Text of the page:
Consumerization of IT, in regards to HR self-service in particular, is not a new topic in the analyst world. Countless reports and studies have been done on the subject, and in my mind, the conversation draws parallels to mobile. Not in terms of the actual technology, but rather in terms of adoption. It's not a question of if you're going to do it, but rather a question of when and how. Well that, or risk becoming irrelevant at some point.
There is this paradigm I feel that is dying a slow death in the enterprise world. If you have a huge budget for change management, support staff, and training when you are rolling out new capabilities to your employees, you're doing it wrong! Do not pass go. Do not collect $100. In fact, you can flush that $100 down the drain (that'll buy you only about 5 hours worth of a first-level support rep's time anyway).
(Smart Routines leave request screen – a great example of HR modernization leveraging SAP)
Applications in the consumer space would have failed miserably if they required training. Can you imagine if Twitter or Google required 3 hours of training to get the hang of? When you're doing your banking, do you prefer calling into automated phone systems? Or would you rather take care of that balance transfer on your bank’s website yourself? I know I cringe every time I realize I have to call an 800 number versus quickly doing something online.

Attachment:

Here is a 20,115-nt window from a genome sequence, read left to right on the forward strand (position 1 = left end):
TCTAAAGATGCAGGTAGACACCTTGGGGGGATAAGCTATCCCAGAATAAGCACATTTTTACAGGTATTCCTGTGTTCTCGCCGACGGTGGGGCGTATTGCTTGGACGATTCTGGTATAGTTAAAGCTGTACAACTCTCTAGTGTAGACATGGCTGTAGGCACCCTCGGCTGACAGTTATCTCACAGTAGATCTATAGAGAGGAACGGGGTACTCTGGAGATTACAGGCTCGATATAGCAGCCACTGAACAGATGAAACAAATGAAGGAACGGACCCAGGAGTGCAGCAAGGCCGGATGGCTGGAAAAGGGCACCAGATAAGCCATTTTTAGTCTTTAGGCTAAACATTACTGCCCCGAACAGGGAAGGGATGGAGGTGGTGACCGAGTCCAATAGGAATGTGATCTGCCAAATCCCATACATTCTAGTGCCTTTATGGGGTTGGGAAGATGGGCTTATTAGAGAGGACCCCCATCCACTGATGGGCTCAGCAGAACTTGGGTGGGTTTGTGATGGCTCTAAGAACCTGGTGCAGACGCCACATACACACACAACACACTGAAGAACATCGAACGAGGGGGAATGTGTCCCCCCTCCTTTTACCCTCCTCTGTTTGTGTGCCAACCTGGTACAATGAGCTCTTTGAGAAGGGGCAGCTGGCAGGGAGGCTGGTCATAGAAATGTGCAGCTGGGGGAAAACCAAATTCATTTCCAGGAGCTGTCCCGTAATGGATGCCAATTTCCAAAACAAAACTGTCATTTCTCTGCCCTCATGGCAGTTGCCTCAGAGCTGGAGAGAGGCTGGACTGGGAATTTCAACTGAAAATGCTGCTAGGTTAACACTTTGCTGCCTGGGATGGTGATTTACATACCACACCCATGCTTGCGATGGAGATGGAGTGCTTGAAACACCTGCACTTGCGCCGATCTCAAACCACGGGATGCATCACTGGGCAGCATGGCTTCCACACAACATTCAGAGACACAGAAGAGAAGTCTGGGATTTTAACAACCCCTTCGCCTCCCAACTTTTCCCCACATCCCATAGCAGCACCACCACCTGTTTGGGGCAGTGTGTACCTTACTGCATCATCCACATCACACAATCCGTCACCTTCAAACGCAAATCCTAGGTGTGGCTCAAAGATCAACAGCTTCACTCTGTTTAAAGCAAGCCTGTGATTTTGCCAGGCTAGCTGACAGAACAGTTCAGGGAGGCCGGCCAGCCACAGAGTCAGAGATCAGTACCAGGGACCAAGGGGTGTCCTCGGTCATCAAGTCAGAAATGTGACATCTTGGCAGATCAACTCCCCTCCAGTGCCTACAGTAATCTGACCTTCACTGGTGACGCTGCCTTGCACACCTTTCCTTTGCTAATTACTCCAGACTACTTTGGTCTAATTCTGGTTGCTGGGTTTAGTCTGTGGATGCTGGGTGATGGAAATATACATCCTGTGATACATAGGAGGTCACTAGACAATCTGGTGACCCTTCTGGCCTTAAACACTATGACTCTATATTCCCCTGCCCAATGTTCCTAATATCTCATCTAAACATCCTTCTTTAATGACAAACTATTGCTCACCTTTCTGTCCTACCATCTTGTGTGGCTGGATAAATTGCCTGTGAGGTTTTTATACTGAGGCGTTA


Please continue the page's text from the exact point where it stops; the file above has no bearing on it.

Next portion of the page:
Why then, would you want make your employees use systems which weren't designed with them in mind? There is this expectation building every day on how easy applications should be to use, and that expectation follows employees into the office. Every time someone needs help figuring out where they need to go (hello information architecture), how something works, or has to ask any question really, it can create ripples of inefficiency and frustration. Now multiply that over and over again and you start getting a picture of the impact routinely used applications can have on your organization.
Just to give a practical example, one of our customers initially released self-services to their staff using a popular self-service platform, which was largely rejected by its 7,500 employees and resulted in 6,000 support tickets being opened. They evaluated the issues around user experience, and decided to go with Sitrion the second time around. Using our software saw a huge improvement, with hardly an incident - saving them close to $300k in early support costs alone. This doesn't take into account lost productivity over time or the SAP investment they were finally able to realize. You know you've done a good job enabling self-service when it's the preferred method of getting things done (and actually increases employee satisfaction).
(Smart Routines leave request capability in SharePoint with mash-up of SAP & Exchange calendar data)
Gartner just published a report forecasting that by 2016 20% of organizations will work on making their self-services more consumer-like. While that's certainly a large jump up from the current 5%, the reason it's not a higher number certainly isn't for lack of want or need. It's just not an easy thing to do. So if you're serious about taking your organization's productivity to the next level, give our Smart Routines solution a look. Or feel free to give us a call. We can bring a lot of expertise (and wins under our belt) to help you get to that next level of productivity. Eventually you'll have to do something about it, on your own or otherwise.